I like poems that take me on a venturous ride and arrive at places unimaginable before. A poem is an exploration, an odyssey of the mind. But reality is where we take off from and must carry with us. Without it, the journey would lose its message. In some of my poems, I tried to integrate the fragmented, sensual details of my experiences with the doubling threads of consciousness. Writing about a moment in life sometimes is to arrest that moment and ask it to germinate and branch into moments unlived, which is pretty much how lyricism works.

Where do you find inspiration?

[Twentieth century American modernist poet] Wallace Stevens said, “the poem is the cry of its occasion.” The occasion could be various—a party, a moody evening, a reluctant ride to work, overhearing a conversation at Starbucks, or it could be as simple as you being interested in a peculiar word. But then where that leads to remains a mystery. Writing a poem is like opening a door onto darkness, you follow unseeable stairways to ascend or to descend, you jump, you stumble, you crawl, and the path might lead you to a lighthouse or an escarpment, and that’s what makes it exciting to me.

Some Chinese artists working in the US have stated in interviews that they felt they were being “limited,” advised when creating their work to stick to something distinctly “Chinese” rather than adopting their own style. Have you encountered similar concerns?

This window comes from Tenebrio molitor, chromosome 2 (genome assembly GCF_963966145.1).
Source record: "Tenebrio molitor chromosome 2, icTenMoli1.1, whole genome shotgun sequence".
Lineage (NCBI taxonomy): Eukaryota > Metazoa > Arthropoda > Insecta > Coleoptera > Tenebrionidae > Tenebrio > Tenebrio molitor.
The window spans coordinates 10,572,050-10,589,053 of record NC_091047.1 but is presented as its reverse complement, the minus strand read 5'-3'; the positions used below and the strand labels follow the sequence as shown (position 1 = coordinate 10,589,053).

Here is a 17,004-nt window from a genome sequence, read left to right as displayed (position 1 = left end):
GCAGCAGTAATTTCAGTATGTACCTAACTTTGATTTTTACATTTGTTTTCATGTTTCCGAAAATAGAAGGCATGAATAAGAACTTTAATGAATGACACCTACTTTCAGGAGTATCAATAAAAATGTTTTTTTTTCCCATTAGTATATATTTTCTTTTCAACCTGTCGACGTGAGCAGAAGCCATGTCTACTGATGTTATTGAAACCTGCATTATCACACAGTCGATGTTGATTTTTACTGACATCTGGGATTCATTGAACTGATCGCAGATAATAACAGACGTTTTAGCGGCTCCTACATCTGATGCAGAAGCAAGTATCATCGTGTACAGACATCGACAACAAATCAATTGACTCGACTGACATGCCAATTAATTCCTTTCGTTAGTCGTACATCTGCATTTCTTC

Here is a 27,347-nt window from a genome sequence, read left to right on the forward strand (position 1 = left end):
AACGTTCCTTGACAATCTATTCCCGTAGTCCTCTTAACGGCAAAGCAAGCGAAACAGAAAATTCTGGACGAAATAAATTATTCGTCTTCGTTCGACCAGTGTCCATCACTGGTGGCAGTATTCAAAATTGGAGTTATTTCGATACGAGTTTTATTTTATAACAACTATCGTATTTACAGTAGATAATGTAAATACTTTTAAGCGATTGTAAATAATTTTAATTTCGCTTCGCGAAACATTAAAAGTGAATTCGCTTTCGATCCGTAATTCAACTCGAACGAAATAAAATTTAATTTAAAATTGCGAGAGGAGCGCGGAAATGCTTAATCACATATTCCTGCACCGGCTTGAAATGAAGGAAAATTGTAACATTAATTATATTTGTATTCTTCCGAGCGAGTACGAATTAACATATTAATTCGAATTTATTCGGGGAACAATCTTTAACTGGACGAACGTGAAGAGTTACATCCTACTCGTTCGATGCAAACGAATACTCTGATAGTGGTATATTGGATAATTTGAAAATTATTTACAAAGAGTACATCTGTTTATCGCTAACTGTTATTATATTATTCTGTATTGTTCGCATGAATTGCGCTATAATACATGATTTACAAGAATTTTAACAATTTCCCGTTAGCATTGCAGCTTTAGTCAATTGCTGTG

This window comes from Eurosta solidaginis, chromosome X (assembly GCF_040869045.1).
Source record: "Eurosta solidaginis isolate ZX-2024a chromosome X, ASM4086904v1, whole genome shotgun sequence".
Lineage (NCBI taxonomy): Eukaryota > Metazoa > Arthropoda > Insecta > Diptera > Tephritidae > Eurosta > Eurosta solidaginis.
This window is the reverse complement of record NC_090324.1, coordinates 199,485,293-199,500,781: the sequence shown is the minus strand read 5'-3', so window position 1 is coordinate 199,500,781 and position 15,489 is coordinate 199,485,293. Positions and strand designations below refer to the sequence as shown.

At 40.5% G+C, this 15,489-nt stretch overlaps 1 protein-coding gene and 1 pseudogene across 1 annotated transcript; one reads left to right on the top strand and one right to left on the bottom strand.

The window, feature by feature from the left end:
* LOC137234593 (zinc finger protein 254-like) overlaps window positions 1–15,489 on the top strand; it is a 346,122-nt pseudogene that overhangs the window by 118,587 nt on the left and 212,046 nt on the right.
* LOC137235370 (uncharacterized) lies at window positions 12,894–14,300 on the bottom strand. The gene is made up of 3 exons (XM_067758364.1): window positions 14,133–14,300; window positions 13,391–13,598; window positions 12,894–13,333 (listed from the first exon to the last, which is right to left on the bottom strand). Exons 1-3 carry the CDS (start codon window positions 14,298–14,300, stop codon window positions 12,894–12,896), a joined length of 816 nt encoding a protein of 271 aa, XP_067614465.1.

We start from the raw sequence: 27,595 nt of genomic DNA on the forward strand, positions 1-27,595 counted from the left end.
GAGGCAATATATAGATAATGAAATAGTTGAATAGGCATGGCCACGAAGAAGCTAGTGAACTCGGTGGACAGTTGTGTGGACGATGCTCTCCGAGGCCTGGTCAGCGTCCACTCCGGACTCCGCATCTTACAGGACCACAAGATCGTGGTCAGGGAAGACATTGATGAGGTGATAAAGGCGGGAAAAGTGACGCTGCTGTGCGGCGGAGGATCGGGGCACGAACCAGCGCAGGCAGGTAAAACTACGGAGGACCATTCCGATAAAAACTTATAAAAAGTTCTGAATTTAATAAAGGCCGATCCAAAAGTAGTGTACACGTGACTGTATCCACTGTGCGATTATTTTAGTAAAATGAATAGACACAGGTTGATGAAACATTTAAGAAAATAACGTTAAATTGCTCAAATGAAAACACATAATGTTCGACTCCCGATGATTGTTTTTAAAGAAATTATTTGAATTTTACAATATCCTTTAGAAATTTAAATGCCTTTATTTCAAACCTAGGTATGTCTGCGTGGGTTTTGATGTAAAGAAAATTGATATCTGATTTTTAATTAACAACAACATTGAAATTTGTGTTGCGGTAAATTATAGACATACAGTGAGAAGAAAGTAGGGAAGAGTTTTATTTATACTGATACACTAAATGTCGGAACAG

I’ve faced similar circumstances and believe I will continue facing them, but it is not for [editors] to define what “Chinese” means. Once, a white male editor of a very prestigious magazine explicitly asked me to write more about my hometown, my mother, my identity, and immigration. He thought my poems are not “Chinese” enough, whatever he thought that means. But later, when he read “轰隆隆 Is the Sound of Thunder,” a poem with all kinds of classical Chinese allusions, imageries, philosophies, and even characters, he commented that I was imitating Ezra Pound [an American modernist poet who incorporated Chinese poetry into his work]….You see how stupid this is. I refuse to conform to this stupidity.

The Western gaze, the “limitation,” is always there, an obstruction in one of its many forms, and artists must overcome it. But the feeling of being “limited” is subjective and we can surpass it. It is within our power to choose not to fit into those tokenizing shoeboxes they give, tagged and priced. That might mean an arduous path ahead. I will write about my own identity and story when I feel it is truthful and inevitable; otherwise, it might just be performative, dishonest, or pleasing the white gaze. We must free ourselves from the promises and curses of others.

You sometimes use ancient Chinese literature as inspiration in Burying the Mountain. Did it feel like a process of translation at any point?